Report: Small Unmanned Aerial Systems Pose Threat to Army
The Army is facing threats from small unmanned aerial systems, according to a report released March 6.
The service tapped the National Academies of Sciences, Engineering and Medicine to conduct a study titled "Counter-Unmanned Aircraft System Capability for Battalion-and-Below Operations," which examined the threats posed by small unmanned aerial systems. The study, which is an abbreviated version of a restricted report, states that consumer unmanned aerial vehicles are becoming cheaper and easier to acquire, making them a “significant and growing threat” when used for “nefarious means.” It focuses on battalion-level and below operations, and notes that the Marine Corps also has dismounted infantrymen vulnerable to these threats.
Both state and nonstate actors are using these devices in attacks — for example, fitting them with explosives or attaching flamethrowers. The systems may also be used to jam radio frequency signals and reconnaissance, surveillance and target acquisition collection operations, according to the report.
“They may also pose a threat to U.S. Navy ships and submarines while in port and U.S. Air Force planes on airfields and during take-off and landing,” the document states.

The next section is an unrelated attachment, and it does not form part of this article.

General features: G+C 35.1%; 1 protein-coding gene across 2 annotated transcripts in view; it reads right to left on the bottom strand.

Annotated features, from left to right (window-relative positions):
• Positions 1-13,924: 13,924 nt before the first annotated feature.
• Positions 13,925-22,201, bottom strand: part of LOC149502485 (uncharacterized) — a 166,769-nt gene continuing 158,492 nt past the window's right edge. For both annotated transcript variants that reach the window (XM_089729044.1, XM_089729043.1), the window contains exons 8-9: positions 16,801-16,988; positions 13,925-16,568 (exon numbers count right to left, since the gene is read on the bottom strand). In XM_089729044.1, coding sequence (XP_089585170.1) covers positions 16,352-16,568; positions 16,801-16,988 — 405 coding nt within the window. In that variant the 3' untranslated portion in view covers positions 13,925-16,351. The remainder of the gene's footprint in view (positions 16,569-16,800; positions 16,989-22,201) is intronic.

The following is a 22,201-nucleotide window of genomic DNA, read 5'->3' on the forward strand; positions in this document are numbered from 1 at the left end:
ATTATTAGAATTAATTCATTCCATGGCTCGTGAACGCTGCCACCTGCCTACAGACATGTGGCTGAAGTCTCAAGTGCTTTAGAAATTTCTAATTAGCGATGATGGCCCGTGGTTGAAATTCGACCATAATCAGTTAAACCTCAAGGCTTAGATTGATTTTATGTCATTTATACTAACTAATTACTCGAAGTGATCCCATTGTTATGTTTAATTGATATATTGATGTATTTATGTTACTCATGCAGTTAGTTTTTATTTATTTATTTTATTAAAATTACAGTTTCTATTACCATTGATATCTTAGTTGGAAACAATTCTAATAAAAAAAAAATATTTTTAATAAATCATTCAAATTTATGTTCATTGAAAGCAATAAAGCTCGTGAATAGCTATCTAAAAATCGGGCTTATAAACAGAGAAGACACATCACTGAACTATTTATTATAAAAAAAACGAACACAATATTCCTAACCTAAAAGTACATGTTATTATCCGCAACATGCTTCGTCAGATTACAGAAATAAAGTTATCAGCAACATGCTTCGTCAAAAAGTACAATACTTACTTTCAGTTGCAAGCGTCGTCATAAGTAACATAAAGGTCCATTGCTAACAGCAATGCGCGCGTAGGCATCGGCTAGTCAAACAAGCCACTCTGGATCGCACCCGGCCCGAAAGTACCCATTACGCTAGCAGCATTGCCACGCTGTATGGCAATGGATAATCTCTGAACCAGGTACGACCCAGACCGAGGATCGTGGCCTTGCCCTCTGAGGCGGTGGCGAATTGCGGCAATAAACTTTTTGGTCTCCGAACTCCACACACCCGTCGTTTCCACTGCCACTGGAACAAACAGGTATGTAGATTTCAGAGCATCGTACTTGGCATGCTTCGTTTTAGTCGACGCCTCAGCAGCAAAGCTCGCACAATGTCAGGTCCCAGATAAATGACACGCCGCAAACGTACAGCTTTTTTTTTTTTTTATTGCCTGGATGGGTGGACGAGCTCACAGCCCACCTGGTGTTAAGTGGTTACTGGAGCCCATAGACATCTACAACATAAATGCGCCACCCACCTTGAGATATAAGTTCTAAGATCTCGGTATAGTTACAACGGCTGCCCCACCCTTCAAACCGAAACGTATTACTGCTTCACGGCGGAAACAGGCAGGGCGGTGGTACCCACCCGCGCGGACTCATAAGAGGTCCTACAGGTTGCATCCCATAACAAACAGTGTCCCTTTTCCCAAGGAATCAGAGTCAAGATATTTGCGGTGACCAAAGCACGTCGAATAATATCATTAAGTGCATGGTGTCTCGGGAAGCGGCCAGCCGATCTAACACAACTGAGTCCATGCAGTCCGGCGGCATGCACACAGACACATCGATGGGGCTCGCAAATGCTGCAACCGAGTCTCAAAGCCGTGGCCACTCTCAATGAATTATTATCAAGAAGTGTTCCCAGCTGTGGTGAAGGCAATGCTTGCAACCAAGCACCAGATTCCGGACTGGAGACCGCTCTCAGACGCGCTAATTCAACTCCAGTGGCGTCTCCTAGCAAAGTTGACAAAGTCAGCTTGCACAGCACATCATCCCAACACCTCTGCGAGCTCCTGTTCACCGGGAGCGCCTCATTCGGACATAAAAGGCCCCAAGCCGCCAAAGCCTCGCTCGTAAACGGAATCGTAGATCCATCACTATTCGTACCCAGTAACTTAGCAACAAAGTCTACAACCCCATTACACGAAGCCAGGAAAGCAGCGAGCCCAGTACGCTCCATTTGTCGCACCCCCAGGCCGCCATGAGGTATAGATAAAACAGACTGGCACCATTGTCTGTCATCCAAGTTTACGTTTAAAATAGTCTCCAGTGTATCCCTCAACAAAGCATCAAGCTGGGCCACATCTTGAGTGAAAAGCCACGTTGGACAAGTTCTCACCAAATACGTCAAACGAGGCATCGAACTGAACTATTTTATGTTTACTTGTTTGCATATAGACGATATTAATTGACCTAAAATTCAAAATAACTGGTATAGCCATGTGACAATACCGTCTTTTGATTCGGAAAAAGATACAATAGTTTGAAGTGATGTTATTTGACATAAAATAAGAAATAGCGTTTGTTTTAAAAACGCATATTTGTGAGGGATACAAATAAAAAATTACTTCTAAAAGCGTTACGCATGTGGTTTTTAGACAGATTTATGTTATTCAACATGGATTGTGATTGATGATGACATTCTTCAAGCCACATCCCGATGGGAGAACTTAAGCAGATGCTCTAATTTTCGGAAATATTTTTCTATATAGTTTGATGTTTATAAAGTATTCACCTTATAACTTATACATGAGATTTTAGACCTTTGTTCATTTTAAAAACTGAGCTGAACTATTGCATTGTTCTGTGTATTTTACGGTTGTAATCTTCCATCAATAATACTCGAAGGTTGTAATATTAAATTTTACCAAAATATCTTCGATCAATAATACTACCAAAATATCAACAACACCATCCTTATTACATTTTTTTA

Other countries are also developing their swarming capabilities. Although the United States has had the lead in this capability, researchers state in the report that peer nations are beginning to make progress.
For instance, state-owned China Electronics Technology Group Corporation in 2016 claimed to have flown 67 UAVs in a swarm. Large numbers of these devices are difficult to fight and require deep magazines within counter devices to have the ability to neutralize a large number of drones.
To counter these threats, the Army must speed up its timeframe for acquiring capabilities in order to keep pace with rapid advancements in technology, according to the report.
Researchers found that the service’s force capability timeframe — which categorizes near-term as beginning today to 2025, mid-term from 2026 to 2035 and long-term from 2036 to 2050 — is “too drawn out” to address the danger posed by small unmanned aerial systems.
Rather, the Army should use a timeframe focused on the immediate period, which encompasses today to 2019, the imminent period from 2020 to 2022 and the emerging period from 2023 to 2025, the report states.